In his letter to the Corinthians, Paul writes more about the filter:

(We) are not like Moses, who used to put a veil over his face so that the sons of Israel would not look intently at the end of what was fading away. But their minds were hardened; for until this very day at the reading of the old covenant the same veil remains unlifted, because it is removed in Christ. ‭‭2 Corinthians‬ ‭3:13-14‬ ‭NASB‬‬‬‬‬‬‬‬‬‬‬‬‬‬‬‬‬‬‬‬‬‬‬‬‬‬‬‬‬‬‬‬‬‬‬‬‬‬‬‬‬‬‬‬‬‬‬‬‬‬‬‬‬‬‬‬‬‬‬‬‬‬‬‬‬‬‬‬‬‬‬‬‬‬‬‬‬‬‬‬‬‬‬‬

Our understanding of the kingdom is unlocked, the veil over our eyes are removed — in Christ. He is the way, truth and life. I may only know the Father as Jesus opens him to me.

All things have been handed over to Me by My Father; and no one knows the Son except the Father; nor does anyone know the Father except the Son, and anyone to whom the Son wills to reveal Him. ‭‭Matthew‬ ‭11:27‬ ‭NASB‬‬ ‬‬‬‬‬‬‬‬‬‬‬‬‬‬‬‬‬‬‬‬‬‬‬‬‬‬‬‬

It is simple to come to him and know the secrets of life, but we must walk through the gate — which is Christ.

I am the door; if anyone enters through Me, he will be saved, and will go in and out and find pasture.‭‭ John‬ ‭10:9‬ ‭NASB‬‬ ‬‬‬‬‬‬‬‬‬‬‬‬‬‬‬‬‬‬‬‬‬‬‬‬‬‬‬‬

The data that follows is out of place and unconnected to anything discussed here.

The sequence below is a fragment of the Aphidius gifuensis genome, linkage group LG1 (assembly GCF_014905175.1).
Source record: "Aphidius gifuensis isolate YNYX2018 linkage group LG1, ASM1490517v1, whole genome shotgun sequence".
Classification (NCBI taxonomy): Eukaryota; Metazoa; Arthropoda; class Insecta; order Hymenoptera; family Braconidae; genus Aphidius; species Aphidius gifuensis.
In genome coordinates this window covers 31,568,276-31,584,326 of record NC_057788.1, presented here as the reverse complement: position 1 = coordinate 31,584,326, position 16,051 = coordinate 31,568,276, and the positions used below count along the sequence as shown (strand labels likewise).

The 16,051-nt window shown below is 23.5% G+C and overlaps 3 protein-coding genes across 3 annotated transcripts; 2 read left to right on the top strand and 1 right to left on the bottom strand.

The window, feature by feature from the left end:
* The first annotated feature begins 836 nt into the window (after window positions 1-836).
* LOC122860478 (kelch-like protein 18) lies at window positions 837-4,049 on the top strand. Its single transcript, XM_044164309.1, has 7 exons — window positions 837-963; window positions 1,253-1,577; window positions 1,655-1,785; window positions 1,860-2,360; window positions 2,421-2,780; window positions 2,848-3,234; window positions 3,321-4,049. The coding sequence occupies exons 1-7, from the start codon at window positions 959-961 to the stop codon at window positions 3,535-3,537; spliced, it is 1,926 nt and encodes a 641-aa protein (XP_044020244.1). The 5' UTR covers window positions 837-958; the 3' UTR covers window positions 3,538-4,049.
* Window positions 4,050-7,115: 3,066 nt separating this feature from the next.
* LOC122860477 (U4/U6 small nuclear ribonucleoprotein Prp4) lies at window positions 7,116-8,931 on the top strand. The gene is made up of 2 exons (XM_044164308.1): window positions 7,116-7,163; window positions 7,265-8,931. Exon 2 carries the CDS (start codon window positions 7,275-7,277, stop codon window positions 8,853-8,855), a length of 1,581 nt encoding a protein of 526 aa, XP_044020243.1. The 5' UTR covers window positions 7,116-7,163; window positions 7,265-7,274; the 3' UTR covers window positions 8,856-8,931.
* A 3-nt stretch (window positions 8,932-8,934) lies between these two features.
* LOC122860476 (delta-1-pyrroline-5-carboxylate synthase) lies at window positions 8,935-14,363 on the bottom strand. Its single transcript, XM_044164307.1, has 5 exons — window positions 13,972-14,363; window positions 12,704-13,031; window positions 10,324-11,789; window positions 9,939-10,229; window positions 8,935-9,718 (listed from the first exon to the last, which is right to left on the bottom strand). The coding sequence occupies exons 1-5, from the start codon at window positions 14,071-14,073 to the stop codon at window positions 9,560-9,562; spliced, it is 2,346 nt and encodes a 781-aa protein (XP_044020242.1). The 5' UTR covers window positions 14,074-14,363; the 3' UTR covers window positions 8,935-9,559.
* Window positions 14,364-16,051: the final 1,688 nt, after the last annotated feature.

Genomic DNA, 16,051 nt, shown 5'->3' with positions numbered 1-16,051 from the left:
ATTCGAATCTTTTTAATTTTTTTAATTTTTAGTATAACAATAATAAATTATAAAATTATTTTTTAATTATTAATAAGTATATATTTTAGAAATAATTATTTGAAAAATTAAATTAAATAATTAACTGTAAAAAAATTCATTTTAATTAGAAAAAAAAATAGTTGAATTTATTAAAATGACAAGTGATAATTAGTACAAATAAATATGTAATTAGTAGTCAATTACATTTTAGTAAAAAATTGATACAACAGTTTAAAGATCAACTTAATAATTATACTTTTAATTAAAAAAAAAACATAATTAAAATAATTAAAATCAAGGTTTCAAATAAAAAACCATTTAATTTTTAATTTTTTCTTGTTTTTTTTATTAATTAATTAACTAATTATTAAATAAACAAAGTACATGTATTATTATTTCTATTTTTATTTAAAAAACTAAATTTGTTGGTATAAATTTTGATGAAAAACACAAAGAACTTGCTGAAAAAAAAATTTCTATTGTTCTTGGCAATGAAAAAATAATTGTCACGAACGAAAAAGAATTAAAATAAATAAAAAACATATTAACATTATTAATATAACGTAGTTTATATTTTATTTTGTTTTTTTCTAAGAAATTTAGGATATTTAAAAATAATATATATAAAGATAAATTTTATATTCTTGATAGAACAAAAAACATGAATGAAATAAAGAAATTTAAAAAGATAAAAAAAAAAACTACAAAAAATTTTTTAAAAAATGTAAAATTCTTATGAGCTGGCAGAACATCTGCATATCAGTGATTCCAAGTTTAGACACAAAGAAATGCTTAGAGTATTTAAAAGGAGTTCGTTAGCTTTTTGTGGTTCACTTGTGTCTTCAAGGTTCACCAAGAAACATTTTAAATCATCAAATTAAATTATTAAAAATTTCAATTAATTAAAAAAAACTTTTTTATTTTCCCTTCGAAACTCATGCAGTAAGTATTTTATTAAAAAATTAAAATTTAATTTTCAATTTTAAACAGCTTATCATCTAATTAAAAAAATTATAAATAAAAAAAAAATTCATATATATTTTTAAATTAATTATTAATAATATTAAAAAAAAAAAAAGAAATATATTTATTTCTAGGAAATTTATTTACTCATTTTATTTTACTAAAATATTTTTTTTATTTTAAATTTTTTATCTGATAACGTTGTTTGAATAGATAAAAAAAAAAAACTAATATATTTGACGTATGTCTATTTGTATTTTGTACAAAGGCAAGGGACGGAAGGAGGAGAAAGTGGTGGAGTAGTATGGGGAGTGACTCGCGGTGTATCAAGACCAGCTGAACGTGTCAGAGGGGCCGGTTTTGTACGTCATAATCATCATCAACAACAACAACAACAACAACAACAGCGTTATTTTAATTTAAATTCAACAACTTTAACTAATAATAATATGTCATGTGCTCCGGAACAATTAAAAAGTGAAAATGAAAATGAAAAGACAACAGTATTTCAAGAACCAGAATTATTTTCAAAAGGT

God’s will

My willingness is not the only qualifier, but my willingness: to do His will. And this is the second half of the equation. Unpacking what it means “to do his will” is important.

In the Greek according to Strong, the sense of this word means: his choice or preference. By implication, his wish, with an idea of something in which he delights in. Every person has a wish or preference and something that is intrinsically delightful. When my wife takes time to know me, and me her, we enjoy deferring to each other’s preferences. This picture of God’s will then is not that of an over-controlling despot willing to subjugate others at any cost, but rather a father, a friend, hoping you value him enough to pay attention to what he values and considers meaningful.

To better understand the distinction Jesus is making between wills, I must travel back to the beginning. God made this world and everything in it so that I may revel in it. Learn about it. Play in it. Joy in the minutia. In the process I learn about God, the artist who created it. He made it for my pleasure. And in this discovery my God enjoys the fellowship of the experience, just like a parent enjoys the child’s first encounter with snow, or a bug. Then came the fateful day when man stepped sideways and did the one thing he was told he shouldn’t: he ate from the tree of the knowledge of good and evil. The adversary was fishing with doubt and mistrust on his line, and Eve bit. Then Adam. Satan generated enough mistrust that they questioned the very goodness and intent of God. The enlightenment they sought, through this act, became hidden. God would have offered them this knowledge—when they could have handled it—just like a parent waits to explain details of love and babies when the young adult is ready for it. Could you imagine a child pulling a gun on mom and dad and demanding it at age eight?